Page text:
Determined to teach her husband a lesson for his interference, she defies his wishes attending a masked ball. Escorted by Lethbridge, he sees their friendship as the perfect opportunity to ruin her reputation and punish Drelincourt for thwarting his elopement with his sister Louisa years before. Horry tempts Lethbridge with cards, bending his resistance by scandalously agreeing to offer a lock of her hair if he wins. Unbeknownst to Horry, her husband has followed her to the ball, overhears their conversation and intercedes by stepping on her dress and ripping it. While she is away he disposes of Lethbridge and exchanges his costume with his own. Returning, Horry loses badly at cards and must give Lethbridge/Rule his winnings. Penitent, she concedes the bet which is met with a stolen kiss. Furious, Horry rushes away running into Lady Caroline Massey who recognizes her. Certain that her husband’s mistress will reveal to him that his wife was at the ball, she confesses all to him first. The Earl in turn reveals his charade. Discovering that he has fallen in love with his wife, how will he court and convince her that love is much better than a marriage of convenience?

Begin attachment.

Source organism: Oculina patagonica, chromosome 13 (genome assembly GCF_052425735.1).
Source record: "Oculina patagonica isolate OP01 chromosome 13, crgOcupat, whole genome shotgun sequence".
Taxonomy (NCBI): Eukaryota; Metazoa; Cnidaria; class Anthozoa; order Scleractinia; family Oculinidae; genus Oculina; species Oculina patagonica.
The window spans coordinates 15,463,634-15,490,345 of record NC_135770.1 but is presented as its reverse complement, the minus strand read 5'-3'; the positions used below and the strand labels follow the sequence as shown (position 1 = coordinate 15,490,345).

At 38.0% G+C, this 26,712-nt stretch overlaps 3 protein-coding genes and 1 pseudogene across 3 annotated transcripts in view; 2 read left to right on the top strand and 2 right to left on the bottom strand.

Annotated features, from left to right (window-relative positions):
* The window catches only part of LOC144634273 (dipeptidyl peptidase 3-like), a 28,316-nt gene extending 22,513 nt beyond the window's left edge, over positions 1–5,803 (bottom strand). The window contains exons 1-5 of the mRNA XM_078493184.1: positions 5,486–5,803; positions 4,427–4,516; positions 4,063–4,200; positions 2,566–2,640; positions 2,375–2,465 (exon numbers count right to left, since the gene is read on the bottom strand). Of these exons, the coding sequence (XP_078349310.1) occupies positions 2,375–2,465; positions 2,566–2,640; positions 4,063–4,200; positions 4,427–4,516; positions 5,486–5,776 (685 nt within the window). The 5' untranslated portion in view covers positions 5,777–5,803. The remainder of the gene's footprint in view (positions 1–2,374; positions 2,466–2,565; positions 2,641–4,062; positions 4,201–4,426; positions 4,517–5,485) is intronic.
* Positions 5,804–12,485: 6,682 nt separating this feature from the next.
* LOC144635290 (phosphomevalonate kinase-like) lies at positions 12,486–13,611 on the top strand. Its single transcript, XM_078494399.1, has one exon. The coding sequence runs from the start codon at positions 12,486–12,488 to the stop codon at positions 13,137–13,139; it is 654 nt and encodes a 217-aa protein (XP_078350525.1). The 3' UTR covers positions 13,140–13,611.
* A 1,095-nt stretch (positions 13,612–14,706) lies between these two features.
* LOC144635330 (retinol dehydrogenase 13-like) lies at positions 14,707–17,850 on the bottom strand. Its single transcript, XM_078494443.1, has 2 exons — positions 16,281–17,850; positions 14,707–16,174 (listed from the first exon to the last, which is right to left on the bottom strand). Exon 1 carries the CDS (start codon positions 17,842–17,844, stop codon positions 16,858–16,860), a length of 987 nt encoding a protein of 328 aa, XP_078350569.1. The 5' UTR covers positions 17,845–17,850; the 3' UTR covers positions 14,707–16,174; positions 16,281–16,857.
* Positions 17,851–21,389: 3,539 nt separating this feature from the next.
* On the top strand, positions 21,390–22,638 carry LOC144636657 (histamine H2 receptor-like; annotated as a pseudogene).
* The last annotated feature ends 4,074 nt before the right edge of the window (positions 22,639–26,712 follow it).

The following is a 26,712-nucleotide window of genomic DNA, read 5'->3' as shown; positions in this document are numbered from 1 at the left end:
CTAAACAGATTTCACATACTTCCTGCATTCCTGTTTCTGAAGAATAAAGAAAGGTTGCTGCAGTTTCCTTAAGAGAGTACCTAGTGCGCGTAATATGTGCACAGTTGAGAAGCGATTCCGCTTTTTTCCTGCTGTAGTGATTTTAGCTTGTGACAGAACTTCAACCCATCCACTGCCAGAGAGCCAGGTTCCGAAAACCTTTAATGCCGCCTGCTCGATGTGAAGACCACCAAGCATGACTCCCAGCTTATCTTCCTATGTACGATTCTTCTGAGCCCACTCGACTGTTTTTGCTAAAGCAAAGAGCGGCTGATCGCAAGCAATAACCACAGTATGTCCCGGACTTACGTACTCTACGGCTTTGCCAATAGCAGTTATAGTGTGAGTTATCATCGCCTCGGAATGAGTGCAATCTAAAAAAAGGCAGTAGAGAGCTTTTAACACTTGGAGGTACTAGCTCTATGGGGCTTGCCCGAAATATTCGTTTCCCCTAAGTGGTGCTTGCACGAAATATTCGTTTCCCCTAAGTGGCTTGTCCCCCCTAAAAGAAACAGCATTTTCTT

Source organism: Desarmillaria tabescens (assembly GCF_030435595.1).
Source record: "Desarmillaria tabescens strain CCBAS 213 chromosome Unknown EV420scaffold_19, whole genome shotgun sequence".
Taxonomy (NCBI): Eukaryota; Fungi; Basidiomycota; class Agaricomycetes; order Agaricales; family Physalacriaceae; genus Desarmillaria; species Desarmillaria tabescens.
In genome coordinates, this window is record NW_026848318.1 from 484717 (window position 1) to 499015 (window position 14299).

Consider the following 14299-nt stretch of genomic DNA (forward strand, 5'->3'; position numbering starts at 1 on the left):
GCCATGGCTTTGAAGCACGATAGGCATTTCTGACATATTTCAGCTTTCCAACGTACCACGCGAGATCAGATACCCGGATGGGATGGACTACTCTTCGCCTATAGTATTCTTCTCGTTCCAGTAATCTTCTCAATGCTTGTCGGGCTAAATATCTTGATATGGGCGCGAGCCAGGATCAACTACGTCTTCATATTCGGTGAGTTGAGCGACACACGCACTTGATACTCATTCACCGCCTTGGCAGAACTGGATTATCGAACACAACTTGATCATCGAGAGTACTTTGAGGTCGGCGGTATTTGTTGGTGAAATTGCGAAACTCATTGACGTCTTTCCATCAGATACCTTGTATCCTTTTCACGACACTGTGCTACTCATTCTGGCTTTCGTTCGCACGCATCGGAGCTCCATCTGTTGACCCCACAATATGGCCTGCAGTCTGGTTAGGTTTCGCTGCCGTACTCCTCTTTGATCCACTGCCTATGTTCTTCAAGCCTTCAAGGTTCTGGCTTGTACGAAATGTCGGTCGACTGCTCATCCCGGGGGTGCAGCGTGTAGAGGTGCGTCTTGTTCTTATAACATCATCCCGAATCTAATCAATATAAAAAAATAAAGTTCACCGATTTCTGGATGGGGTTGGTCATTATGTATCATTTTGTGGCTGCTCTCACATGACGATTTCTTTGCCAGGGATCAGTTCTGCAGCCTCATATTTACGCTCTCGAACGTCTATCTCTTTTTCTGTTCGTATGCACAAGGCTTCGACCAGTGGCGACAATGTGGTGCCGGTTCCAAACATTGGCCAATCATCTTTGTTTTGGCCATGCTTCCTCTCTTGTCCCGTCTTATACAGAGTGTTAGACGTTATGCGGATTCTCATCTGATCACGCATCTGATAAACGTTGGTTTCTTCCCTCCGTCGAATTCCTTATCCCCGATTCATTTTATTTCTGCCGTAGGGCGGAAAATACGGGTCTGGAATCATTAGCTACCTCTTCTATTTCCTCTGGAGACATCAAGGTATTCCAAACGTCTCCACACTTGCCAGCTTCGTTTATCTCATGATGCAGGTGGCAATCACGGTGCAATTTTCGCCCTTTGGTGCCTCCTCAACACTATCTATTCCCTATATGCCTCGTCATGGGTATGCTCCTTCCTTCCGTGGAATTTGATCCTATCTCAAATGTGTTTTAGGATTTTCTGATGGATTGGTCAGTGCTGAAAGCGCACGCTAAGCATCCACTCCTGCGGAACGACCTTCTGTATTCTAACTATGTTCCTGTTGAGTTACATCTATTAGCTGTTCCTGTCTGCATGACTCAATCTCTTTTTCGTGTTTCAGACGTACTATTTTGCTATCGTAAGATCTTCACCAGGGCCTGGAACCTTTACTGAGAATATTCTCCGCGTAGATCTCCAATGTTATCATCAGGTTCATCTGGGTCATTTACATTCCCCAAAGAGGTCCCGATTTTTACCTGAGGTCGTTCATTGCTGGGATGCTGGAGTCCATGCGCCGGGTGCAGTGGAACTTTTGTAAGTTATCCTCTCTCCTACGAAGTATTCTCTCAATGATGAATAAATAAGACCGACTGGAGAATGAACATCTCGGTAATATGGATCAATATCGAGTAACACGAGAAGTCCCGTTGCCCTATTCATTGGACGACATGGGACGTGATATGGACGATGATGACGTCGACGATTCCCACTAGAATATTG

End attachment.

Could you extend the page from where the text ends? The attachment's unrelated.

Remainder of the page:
Heyer’s characterizations just sparkle and shine. This May/Decemeber relationship presents great opportunity for difference in opinion and blunder. If Horry had not been an impulsive, stubborn seventeen-year old there would have been little conflict and no story. Lord Rule’s patience in dealing with his teenage bride commanded respect, endearing us to him by opening up the possibility of the love relationship that we hope for.  This delightful romp was made all the more enjoyable by this new audio recording by British stage and screen actor Richard Armitage. This is his third foray into Georgette Heyer for Naxos Audiobooks. His skill at unique characterization and resonant, velvetly voice transports the listener like Cinderella to the Ball. Unfortunately, once the story ends, so does the enchantment. My solution was to start it again. For me, a new audio recording combining fanciful storyteller Georgette Heyer and the sultry and seductive voice of Richard Armitage is like la petite mort. Hopefully they are not few and far between.